A non-resident individual, estate or trust is required to complete and sign the GIT/REP-1 or GIT/REP-2 form in order to record the deed, unless the non-resident individual, estate or trust meets one of the seller’s assurances listed on the GIT/REP-3 form, Papetti said.

If you don’t make one of the exemptions, the income tax due applies to the taxable gain on the home sale. Here’s how it works:

Your sale price less the costs of sale equals “net proceeds.”

The costs of the sale include sales commissions, legal fees, realty transfer fees and more, Kiely said.

Next, you subtract the “adjusted basis” of the property sold.

“Adjusted basis is tax speak for your home’s original cost, plus improvements made over the years,” he said. “Net proceeds minus tax basis equals the gain on the sale.”

If the house sold was your principal residence for 24 out of the last 60 months, you get one more adjustment to arrive at taxable gain.

“If you are single, you get to subtract $250,000 from the home’s gain — $500,000 if you are married filing jointly — to arrive at your taxable gain,” he said. “In many cases, the principal residence adjustment completely offsets the gain on the sale of your home.”

This $250,000/$500,000 adjustment does not apply to second homes, vacation homes or investment property,” Kiely said. You can learn more about that here.

If you have a taxable gain, you must include it on your New Jersey resident, New Jersey part-year resident or New Jersey non-resident income tax return, Kiely said.

“New Jersey does not have the concept of a preferential capital gains tax rate. In New Jersey a capital gain is taxed the same as interest, dividends or wages,” he said.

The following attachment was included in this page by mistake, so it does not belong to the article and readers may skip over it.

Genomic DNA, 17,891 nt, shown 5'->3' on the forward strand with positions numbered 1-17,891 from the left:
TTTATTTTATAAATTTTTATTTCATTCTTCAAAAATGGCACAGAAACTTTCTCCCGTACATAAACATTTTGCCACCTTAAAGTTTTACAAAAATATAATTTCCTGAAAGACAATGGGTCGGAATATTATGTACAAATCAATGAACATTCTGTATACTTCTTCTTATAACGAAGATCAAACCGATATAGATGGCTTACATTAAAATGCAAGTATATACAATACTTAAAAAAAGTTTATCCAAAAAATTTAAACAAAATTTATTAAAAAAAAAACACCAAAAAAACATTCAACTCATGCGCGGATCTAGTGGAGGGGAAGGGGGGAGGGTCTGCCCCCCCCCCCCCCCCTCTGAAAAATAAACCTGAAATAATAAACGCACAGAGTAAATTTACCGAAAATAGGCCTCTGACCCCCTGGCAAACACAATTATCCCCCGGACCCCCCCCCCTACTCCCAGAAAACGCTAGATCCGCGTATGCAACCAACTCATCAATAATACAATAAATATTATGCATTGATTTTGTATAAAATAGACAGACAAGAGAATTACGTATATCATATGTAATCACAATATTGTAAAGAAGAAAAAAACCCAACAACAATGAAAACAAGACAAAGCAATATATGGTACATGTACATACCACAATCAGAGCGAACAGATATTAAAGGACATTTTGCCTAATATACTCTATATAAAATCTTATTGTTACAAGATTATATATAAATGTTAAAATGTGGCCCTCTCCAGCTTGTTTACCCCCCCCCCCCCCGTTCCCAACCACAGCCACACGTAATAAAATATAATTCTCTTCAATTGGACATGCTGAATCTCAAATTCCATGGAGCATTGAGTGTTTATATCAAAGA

When you file your New Jersey Part-Year Resident or Non-Resident tax return, the tax would be calculated on your actual New Jersey income. The tax rates start at 1.4 percent and rise to 8.97percent, Kiely said.

The estimated tax due is equal to the gain reportable for federal income tax purposes, if any, multiplied by the highest New Jersey tax rate for that year, Kiely said. The estimated tax payment shall not be less than 2 percent of the consideration for the sale as stated in the deed.

“As a non-resident, you make an estimated tax payment of 8.97 percent of the gain or 2 percent of the sales price whichever was higher,” Kiely said. “Accordingly, you would be due a refund, especially if you paid in the 2 percent of the sales price and actually lost money on the sale.”

And if a non-resident sells the property for a loss, they must still make an estimated tax payment of 2 percent of the sale amount, Kiely said.

And remember this: A New Jersey resident who moves out of the state is considered a non-resident on or after the day of transfer, Papetti said. Part-year residents are considered non-residents.

You can learn more about the exit tax here,  and more about other home sale taxes here.

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This story was first posted in March 2015. presents certain general financial planning principles and advice, but should never be viewed as a substitute for obtaining advice from a personal professional advisor who understands your unique individual circumstances.